In 2010, journalist Michael Lewis made waves with his nonfiction book The Big Short: Inside the Doomsday Machine, which gave Americans a closer look at the 2007-2008 financial crisis, as well as those who dared to bet against the market. Among other things, the book detailed some of the trading behaviors and tools that drove this economic catastrophe.
These include leveraged buyouts and consolidation, collateralized debt obligation, and mortgage-backed securities—methods that can be traced back to spreadsheets’ arrival, and are part of what David Wolfe calls “mathematization in the financial services industry.”
By shifting much of the actual number work onto techno-tools, Wolfe said, financial firms have widened the gap between decision-makers and the real-world impacts their work achieves.
Regarding his colleagues who worked on The Big Short, Wolfe commented, “They really make clear that people at the top of financial institutions did not fully understand how instruments designed and used by people under them worked. They made billion-dollar bets without understanding what they were doing. They knew the upsides, but not the downsides.”
Incidentally, the so-called “junk bond king” may have argued something similar, Deringer said; in a nutshell, Milken hinted at technological determinism, a concept that lives on at big firms today.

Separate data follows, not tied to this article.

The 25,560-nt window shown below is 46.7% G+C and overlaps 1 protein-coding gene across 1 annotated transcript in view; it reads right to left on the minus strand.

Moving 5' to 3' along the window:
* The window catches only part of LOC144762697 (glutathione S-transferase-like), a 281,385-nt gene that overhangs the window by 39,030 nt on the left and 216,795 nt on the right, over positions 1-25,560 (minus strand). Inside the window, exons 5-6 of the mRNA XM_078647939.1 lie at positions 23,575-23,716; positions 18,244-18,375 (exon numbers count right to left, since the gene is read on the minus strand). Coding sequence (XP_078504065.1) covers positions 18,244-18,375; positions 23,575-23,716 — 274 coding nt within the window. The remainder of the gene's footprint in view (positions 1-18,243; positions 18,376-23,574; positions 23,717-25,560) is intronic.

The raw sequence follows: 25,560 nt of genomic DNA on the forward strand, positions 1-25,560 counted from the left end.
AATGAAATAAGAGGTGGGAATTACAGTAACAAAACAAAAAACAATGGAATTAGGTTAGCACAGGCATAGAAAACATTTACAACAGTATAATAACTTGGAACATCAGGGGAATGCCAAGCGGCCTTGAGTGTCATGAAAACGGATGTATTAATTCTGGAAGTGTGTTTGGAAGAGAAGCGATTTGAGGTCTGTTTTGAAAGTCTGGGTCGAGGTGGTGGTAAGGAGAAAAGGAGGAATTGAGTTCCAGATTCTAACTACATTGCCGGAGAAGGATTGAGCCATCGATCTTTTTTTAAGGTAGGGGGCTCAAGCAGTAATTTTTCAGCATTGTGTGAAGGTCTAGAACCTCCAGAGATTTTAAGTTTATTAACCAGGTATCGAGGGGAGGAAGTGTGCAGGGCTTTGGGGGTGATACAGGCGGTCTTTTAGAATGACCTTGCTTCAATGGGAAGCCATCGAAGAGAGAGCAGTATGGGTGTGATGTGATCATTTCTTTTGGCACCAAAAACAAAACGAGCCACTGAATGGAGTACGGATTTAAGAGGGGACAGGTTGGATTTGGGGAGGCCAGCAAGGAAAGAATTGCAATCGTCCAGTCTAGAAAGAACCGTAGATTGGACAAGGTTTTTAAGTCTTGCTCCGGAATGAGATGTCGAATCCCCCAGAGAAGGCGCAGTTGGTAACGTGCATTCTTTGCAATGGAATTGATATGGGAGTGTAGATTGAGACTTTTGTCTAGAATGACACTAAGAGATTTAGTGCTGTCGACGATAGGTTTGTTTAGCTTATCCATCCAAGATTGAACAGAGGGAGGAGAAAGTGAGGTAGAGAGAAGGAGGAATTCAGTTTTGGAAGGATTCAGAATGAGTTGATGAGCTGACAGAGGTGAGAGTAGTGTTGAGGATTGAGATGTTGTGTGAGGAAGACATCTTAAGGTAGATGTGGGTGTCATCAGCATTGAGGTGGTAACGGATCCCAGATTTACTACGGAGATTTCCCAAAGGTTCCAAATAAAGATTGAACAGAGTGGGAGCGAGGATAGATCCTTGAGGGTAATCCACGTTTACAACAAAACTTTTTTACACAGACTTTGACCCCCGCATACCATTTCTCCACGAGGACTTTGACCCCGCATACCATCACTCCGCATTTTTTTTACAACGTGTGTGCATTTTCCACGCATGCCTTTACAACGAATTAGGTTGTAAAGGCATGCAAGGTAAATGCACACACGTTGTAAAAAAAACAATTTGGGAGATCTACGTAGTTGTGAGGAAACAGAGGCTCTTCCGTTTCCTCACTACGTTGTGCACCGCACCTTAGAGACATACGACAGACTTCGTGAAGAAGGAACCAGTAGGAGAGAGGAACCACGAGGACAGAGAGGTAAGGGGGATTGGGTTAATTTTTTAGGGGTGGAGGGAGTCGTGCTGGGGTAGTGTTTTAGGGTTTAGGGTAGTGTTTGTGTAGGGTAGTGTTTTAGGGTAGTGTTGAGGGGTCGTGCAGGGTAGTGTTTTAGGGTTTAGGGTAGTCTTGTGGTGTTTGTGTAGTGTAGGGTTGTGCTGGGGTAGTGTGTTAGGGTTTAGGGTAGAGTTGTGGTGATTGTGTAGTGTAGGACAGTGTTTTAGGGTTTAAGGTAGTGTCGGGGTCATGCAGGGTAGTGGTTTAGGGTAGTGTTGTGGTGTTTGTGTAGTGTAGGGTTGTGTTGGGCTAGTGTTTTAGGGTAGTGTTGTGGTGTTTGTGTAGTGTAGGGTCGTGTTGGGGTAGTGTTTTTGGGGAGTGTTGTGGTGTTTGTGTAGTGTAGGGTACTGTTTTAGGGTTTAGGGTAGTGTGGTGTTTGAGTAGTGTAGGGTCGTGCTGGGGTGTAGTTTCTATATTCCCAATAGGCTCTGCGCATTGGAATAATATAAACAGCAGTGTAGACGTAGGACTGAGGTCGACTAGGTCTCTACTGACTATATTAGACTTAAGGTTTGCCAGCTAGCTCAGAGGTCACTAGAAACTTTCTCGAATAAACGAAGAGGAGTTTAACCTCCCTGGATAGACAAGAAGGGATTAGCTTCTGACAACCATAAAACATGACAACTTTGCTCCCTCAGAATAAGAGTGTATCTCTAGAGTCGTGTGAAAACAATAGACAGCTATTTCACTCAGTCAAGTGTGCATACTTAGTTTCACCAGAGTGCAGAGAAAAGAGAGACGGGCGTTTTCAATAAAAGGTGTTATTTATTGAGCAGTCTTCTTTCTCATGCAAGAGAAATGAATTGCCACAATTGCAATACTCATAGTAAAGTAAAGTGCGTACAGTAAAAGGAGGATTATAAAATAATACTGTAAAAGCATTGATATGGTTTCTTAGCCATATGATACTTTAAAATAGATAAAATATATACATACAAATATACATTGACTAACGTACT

“Apparently at one point he said that, actually, if you wanted to identify who were the real culprits for the new, freewheeling, sort of morally boundary-crossing forms of finance that developed in the ‘80s, the people to really look at were the inventors of VisiCalc,” Deringer said.
“It’s really interesting to hear financiers try to shift the blame onto the technology,” he continued. “That’s a broader phenomenon we see in a lot of technical domains: an attempt to disavow a certain kind of human responsibility for certain social changes and social problems by claiming that it was all in the technology, beyond anyone’s control. And they’ll play both sides of it.”
According to Deringer, the increased embedding of these kinds of number-crunching tools in our social systems also poses multiple, meaningful risks, whoever’s pointing the finger; for one thing, the way that decisions are made and services offered for millions of people could become—like today’s financial market—even more opaque.